Following the autumn 2017 Budget announcement, the UK Government has launched a consultation looking at extending the circumstances in which royalties and other types of payments made to non-UK residents have a liability to UK income tax. The consultation is particularly significant as it could herald the first major shift away from the UK’s traditional ‘source’ based system of taxation and could signal the start of a whole new approach to taxation for a global, digital world.
The proposal is aimed at preventing tax avoidance, particularly the types of high profile international arrangements that have caused certain tech giants to be the subject of great media scrutiny. However, the scope of the new rules will not be sector specific: all businesses operating in the Life Sciences sector, for whom royalty taxation is clearly an issue, will, therefore, need to understand the impact that any changes might have.
The proposed rules will target payments made to a connected party in low or no tax jurisdictions. However, as with the implementation of most other anti-avoidance measures, the rules will inevitably cause uncertainty in relation to genuinely commercial transactions (particularly as the consultation notes that the Government is considering whether there are any circumstances in which the rules should apply to payments between unrelated parties).
The consultation follows rules introduced in 2016 that both extended the type of payments and the range of underlying intellectual property (IP) to which royalty withholding tax could be applied. The 2016 changes also made clear that a royalty payment made by a non-UK resident company’s UK branch or other ‘permanent establishment’ (PE) would attract UK withholding tax. However, those changes did nothing to alter the traditional UK direct tax model under which a company is not subject to UK direct taxation in respect of sales to UK customers unless it is UK tax resident or has a PE in the UK.
The current proposals would impose a UK withholding tax obligation where the entity making the royalty payment has no presence in the UK but simply makes sales to UK customers. To illustrate with a practical example, the withholding tax obligation would apply where an online business resident outside the UK (Seller Co) uses IP owned by its connected group company based in a low tax jurisdiction (IP Co) and Seller Co makes online sales (using the underlying group IP) to UK customers. Under the current proposal, Seller Co would be liable to tax on those sales to UK customers unless IP Co’s country of residence has a double tax treaty with the UK which has an appropriate non-discrimination clause. Essentially, what constitutes ‘taxable UK source income’ is being significantly extended to cover (in certain circumstances) payments that allow businesses to exploit IP rights in the UK.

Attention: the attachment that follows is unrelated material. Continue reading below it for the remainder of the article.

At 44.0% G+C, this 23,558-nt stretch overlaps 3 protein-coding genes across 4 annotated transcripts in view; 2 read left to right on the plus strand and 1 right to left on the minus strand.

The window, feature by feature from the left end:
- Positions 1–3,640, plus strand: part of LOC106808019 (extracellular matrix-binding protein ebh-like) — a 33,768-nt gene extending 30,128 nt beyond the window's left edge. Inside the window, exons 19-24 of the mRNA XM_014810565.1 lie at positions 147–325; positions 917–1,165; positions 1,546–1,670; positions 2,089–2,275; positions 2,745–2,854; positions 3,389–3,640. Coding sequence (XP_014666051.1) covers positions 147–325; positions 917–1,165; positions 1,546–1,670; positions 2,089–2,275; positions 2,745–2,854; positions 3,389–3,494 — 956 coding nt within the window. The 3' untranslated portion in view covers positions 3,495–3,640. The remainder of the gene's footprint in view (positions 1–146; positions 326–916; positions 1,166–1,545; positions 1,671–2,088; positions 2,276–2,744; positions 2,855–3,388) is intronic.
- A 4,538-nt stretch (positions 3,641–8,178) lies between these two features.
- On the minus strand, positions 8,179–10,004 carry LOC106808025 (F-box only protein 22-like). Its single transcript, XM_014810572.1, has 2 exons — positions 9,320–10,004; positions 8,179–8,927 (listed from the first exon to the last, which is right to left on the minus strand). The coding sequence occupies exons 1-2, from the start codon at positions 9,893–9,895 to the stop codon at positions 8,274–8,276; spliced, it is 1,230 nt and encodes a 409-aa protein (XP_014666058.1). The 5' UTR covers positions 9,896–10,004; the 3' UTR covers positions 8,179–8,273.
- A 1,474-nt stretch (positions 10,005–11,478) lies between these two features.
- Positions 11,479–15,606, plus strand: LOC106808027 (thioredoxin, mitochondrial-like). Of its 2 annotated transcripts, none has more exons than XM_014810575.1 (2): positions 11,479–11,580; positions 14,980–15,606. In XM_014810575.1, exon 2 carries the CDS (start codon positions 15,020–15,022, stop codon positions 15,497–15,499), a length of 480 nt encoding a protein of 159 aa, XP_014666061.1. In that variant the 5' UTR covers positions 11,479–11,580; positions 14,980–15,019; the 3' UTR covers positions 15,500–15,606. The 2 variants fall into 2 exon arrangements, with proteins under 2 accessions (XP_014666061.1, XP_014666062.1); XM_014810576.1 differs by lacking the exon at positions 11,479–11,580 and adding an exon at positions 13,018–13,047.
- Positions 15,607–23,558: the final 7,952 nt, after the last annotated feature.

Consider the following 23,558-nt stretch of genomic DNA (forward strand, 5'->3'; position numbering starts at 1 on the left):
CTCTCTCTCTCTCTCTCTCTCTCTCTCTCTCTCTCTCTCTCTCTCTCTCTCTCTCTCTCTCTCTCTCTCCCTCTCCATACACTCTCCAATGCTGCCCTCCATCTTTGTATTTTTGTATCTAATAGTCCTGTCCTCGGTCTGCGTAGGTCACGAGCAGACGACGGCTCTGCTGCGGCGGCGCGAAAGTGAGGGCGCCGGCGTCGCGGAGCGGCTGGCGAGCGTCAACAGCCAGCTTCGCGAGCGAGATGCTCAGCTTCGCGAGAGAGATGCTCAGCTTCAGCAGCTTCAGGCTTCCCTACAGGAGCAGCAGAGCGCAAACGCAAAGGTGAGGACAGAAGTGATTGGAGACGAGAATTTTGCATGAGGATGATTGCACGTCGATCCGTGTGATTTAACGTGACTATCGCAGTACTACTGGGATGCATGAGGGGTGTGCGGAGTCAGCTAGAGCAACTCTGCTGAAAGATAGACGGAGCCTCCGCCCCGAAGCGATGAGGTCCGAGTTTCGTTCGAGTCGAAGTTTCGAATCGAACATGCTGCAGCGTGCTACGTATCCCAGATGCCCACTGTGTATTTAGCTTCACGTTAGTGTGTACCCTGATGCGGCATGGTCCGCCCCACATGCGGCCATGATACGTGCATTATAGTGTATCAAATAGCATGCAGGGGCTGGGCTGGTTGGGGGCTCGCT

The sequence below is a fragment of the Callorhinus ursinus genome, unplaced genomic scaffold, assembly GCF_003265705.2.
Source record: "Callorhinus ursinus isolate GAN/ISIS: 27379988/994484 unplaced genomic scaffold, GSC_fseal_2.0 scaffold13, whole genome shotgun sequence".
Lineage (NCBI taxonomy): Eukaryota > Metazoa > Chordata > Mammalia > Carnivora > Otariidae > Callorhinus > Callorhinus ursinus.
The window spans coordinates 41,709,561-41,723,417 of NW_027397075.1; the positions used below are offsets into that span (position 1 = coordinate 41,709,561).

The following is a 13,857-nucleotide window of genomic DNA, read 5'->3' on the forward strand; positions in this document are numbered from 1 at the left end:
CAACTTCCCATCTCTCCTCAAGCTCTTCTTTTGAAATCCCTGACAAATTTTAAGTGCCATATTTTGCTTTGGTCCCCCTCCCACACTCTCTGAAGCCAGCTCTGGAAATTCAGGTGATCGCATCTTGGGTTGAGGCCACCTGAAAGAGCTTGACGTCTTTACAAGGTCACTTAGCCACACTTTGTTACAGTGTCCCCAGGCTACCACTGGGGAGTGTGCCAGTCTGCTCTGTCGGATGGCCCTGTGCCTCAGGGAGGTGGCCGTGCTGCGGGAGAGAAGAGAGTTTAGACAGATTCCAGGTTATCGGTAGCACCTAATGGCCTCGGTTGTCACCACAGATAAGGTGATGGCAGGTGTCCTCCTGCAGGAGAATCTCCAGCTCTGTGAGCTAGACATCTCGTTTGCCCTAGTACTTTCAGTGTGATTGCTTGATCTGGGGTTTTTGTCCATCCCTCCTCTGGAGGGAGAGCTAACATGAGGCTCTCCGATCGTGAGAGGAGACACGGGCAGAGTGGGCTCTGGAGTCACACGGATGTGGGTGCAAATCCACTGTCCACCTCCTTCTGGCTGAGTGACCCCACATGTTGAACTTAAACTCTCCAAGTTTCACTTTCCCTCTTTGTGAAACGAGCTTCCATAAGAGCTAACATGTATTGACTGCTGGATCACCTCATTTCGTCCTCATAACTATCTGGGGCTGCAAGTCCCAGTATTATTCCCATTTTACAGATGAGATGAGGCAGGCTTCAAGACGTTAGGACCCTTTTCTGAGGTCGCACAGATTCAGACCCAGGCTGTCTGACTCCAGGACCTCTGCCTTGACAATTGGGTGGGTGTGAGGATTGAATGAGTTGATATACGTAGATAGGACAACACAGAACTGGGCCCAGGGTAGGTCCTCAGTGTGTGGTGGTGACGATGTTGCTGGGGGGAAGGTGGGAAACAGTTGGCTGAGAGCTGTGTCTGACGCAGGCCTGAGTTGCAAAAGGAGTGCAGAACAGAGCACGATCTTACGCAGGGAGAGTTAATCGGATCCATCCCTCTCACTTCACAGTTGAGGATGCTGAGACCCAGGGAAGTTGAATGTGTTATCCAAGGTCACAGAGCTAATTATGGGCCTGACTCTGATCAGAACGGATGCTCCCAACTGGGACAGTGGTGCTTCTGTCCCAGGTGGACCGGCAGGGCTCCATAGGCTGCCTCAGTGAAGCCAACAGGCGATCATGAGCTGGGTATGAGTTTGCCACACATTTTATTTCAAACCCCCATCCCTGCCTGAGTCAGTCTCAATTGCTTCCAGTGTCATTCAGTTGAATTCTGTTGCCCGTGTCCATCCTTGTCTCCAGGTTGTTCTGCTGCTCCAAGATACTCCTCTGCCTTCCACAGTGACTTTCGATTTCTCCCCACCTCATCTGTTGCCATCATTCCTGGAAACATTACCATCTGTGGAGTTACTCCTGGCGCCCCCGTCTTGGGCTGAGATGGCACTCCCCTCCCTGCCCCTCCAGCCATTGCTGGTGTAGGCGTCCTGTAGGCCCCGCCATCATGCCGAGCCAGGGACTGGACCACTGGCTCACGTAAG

There are a number of difficulties with the proposal, not least the collection and enforcement mechanism and the practicalities of working out what proportion of total UK sales are derived from the exploitation of the IP owned in the low tax jurisdiction. The consultation is looking in detail at these issues but one suggestion on enforcement and collection is that any related party of Seller Co would be jointly and severally liable to pay the tax.
The consultation closes on 23 February 2018. The Government aims to introduce legislation in the Finance Bill 2018-19 with the intention that changes will have effect from April 2019. This is a very interesting development and, when read in light of the Government’s position paper on Corporate Tax and the Digital Economy (and OECD publications on the same topic), is a strong indication of the fundamental changes to traditional tax concepts that are on the horizon.